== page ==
I’m not talking about spots or half empty toothpaste tubes; I’m talking about life. As much as I go on about making the most of now, cherishing today and other such sentimental cliches, I’m very much against squeezing.Treasuring and squeezing are two very different things. When I squeeze an orange I get out a glass of lovely tasty juice but I miss out on the whole orange. I miss the aroma I experience when I peel the skin causing small sprays of juice to squirt off in all directions. I miss chewing the pith, allowing the liquid orange to explode in my mouth filling my senses as I swallow, triggering my taste buds to tingle with flavour.I used to be a juicer. I needed the quick fix, getting the most I could out of something before quickly moving on. My life was too full with a to-do list far too long. I used to think making the most of today, knowing my son may not be here tomorrow, meant squeezing. Squeezing myself, my energy my emotions and myself to the limits. My life was consumed with tasks I thought I had to do for my son for fear that one day I might regret not having taken the opportunity.
However, I realised that all this squeezing meant I no longer looked like me. I had been pulverised by my expectations and fear, driving me to try and do everything today at whatever cost to myself and my family.
It all began to change the day a young man came to stay with us. Not long after he arrived we discovered his older sister was twenty three and similar to our son on the disability spectrum’. Instead of this news giving us hope, my husband and I reeled at the prospect of existing as we were for another twenty years. Our reaction came from the single fear of life continuing to be as hard in twenty years time as it was now. I decided I didn’t want to fear my future, I certainly didn’t want to imagine life without my precious little boy. I wanted to live life in such a way that was not only sustainable but satisfying.
Our lives had to change. I needed more help. I realised I couldn’t be the mum I had created in my head. I realised…I’m not superwoman. I think we all have a super’ something we are trying to be the squeezes and maims us. As Rob Bell so eloquently puts it in his book Velvet Elvis;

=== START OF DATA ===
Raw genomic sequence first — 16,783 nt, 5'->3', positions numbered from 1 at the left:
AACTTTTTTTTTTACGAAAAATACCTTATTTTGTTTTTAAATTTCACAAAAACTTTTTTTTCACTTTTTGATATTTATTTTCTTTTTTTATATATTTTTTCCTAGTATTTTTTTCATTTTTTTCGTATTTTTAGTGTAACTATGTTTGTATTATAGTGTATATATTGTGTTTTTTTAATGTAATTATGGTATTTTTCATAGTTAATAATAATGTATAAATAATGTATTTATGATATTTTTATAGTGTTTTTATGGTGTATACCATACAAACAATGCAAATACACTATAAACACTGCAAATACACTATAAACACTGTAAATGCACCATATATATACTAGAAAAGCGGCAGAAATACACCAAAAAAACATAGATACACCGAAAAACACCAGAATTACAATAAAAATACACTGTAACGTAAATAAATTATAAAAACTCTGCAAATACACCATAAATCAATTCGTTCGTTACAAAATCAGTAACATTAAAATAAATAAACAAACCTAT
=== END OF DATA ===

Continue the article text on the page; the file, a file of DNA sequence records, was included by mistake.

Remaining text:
You have to kill your super whatever.
And you have to do it right now.
Because your super whatever will rob you of today and tomorrow
and the next day until you take it out back and end its life.
So I took to killing the super-mum, super-wife and super-Christian I was trying to be. Then after a painful period of cutting out parts of my life, relationships and activities, I began living with margins and space. I discovered that abundant living is much more about balance than squeezing. I believe there is a very good reason we are supposed to have a sabbath. Because life is about quality not quantity, and quality requires rest. I needed to pay for extra care (and I don’t underestimate how lucky I am to be able to do so) while repeatedly drowning out the voices in my head telling me I should be able to do it alone, because when I get sleep and space I am a better mum and wife.
If I ever get the opportunity to start up a charity it would focus on giving parents whatever help they need to get a good sleep. Sleep deprivation is crippling and makes the world a grey place. Sleeping at night allows you to see the full spectrum of colours in your life and your kids much more easily each day.
So now I’m learning that valuing today needs to include getting rest amidst the busyness. Creating the space to laugh, cry, reflect and live; not just cope. Each day I try to recognise my limitations (it’s a work in progress) in an attempt to prevent me being squeezed. I’ve decided I don’t want to be juice from concentrate, I want to be a whole orange.